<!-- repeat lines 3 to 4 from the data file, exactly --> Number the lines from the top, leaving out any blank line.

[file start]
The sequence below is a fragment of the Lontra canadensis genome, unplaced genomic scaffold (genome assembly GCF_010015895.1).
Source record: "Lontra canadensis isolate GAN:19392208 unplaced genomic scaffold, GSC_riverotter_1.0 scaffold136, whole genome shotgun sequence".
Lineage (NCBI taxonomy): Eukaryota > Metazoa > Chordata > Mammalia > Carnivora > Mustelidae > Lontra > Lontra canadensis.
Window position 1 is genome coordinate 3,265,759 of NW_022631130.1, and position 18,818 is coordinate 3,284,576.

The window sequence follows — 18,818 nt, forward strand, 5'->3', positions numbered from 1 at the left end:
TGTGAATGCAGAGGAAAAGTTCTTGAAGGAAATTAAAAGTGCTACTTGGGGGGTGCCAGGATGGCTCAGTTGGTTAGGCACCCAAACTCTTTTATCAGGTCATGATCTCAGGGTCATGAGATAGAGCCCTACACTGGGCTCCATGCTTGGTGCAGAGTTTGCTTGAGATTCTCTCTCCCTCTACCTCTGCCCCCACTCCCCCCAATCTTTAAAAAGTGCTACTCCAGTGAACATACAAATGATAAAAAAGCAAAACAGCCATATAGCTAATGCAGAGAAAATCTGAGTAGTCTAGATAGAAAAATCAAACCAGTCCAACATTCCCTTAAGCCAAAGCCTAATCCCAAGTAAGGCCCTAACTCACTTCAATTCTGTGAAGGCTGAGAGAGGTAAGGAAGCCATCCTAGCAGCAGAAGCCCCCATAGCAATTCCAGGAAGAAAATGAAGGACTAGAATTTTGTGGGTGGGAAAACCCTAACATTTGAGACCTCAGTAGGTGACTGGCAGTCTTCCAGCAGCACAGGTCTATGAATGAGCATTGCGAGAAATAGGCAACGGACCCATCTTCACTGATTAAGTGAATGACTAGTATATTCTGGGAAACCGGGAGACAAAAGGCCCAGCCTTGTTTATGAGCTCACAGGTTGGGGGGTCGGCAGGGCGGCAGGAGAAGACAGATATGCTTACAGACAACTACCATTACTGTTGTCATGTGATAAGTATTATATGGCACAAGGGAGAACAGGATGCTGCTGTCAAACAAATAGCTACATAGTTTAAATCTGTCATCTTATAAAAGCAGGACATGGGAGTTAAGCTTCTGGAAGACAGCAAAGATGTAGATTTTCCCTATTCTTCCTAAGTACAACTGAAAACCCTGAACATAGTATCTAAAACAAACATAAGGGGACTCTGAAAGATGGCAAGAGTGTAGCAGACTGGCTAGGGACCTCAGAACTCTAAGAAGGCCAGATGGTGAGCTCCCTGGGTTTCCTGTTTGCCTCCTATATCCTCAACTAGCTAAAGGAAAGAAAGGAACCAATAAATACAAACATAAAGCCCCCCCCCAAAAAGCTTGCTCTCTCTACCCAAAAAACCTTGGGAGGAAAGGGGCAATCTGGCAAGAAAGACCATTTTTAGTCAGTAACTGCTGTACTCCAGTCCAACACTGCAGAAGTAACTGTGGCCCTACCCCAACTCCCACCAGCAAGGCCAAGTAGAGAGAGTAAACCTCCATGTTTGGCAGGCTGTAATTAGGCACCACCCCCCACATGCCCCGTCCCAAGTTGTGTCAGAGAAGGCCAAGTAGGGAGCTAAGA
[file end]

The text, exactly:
Lineage (NCBI taxonomy): Eukaryota > Metazoa > Chordata > Mammalia > Carnivora > Mustelidae > Lontra > Lontra canadensis.
Window position 1 is genome coordinate 3,265,759 of NW_022631130.1, and position 18,818 is coordinate 3,284,576.